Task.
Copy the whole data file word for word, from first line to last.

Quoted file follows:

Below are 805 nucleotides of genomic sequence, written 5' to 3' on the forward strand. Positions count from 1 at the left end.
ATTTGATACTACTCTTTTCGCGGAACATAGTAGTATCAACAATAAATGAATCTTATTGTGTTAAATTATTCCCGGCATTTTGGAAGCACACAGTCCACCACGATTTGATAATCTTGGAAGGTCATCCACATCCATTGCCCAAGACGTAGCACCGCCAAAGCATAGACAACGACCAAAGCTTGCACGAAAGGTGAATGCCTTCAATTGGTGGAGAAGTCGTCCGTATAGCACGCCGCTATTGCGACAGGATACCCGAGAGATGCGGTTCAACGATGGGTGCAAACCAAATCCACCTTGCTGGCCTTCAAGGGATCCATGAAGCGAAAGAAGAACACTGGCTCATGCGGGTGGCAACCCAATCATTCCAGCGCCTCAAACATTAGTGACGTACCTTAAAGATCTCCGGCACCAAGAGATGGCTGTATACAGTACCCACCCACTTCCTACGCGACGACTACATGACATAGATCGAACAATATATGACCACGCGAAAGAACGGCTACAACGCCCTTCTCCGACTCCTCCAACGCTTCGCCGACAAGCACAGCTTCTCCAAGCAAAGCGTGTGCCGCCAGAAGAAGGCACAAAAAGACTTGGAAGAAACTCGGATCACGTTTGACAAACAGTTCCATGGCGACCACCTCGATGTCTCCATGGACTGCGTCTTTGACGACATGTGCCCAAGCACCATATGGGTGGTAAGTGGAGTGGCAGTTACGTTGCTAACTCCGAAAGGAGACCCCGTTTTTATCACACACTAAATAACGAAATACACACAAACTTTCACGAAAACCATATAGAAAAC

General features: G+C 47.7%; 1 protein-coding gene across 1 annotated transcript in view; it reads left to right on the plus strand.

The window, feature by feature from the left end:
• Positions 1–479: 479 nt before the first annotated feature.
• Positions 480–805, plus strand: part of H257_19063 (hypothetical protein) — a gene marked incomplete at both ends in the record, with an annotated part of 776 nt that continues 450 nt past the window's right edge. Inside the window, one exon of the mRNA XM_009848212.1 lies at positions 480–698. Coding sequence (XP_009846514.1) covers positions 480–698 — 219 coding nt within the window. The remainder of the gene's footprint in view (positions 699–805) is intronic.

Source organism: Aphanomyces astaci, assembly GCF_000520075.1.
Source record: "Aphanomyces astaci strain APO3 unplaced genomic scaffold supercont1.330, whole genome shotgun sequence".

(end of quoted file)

Below are 805 nucleotides of genomic sequence, written 5' to 3' on the forward strand. Positions count from 1 at the left end.
ATTTGATACTACTCTTTTCGCGGAACATAGTAGTATCAACAATAAATGAATCTTATTGTGTTAAATTATTCCCGGCATTTTGGAAGCACACAGTCCACCACGATTTGATAATCTTGGAAGGTCATCCACATCCATTGCCCAAGACGTAGCACCGCCAAAGCATAGACAACGACCAAAGCTTGCACGAAAGGTGAATGCCTTCAATTGGTGGAGAAGTCGTCCGTATAGCACGCCGCTATTGCGACAGGATACCCGAGAGATGCGGTTCAACGATGGGTGCAAACCAAATCCACCTTGCTGGCCTTCAAGGGATCCATGAAGCGAAAGAAGAACACTGGCTCATGCGGGTGGCAACCCAATCATTCCAGCGCCTCAAACATTAGTGACGTACCTTAAAGATCTCCGGCACCAAGAGATGGCTGTATACAGTACCCACCCACTTCCTACGCGACGACTACATGACATAGATCGAACAATATATGACCACGCGAAAGAACGGCTACAACGCCCTTCTCCGACTCCTCCAACGCTTCGCCGACAAGCACAGCTTCTCCAAGCAAAGCGTGTGCCGCCAGAAGAAGGCACAAAAAGACTTGGAAGAAACTCGGATCACGTTTGACAAACAGTTCCATGGCGACCACCTCGATGTCTCCATGGACTGCGTCTTTGACGACATGTGCCCAAGCACCATATGGGTGGTAAGTGGAGTGGCAGTTACGTTGCTAACTCCGAAAGGAGACCCCGTTTTTATCACACACTAAATAACGAAATACACACAAACTTTCACGAAAACCATATAGAAAAC

General features: G+C 47.7%; 1 protein-coding gene across 1 annotated transcript in view; it reads left to right on the plus strand.

The window, feature by feature from the left end:
• Positions 1–479: 479 nt before the first annotated feature.
• Positions 480–805, plus strand: part of H257_19063 (hypothetical protein) — a gene marked incomplete at both ends in the record, with an annotated part of 776 nt that continues 450 nt past the window's right edge. Inside the window, one exon of the mRNA XM_009848212.1 lies at positions 480–698. Coding sequence (XP_009846514.1) covers positions 480–698 — 219 coding nt within the window. The remainder of the gene's footprint in view (positions 699–805) is intronic.

Source organism: Aphanomyces astaci, assembly GCF_000520075.1.
Source record: "Aphanomyces astaci strain APO3 unplaced genomic scaffold supercont1.330, whole genome shotgun sequence".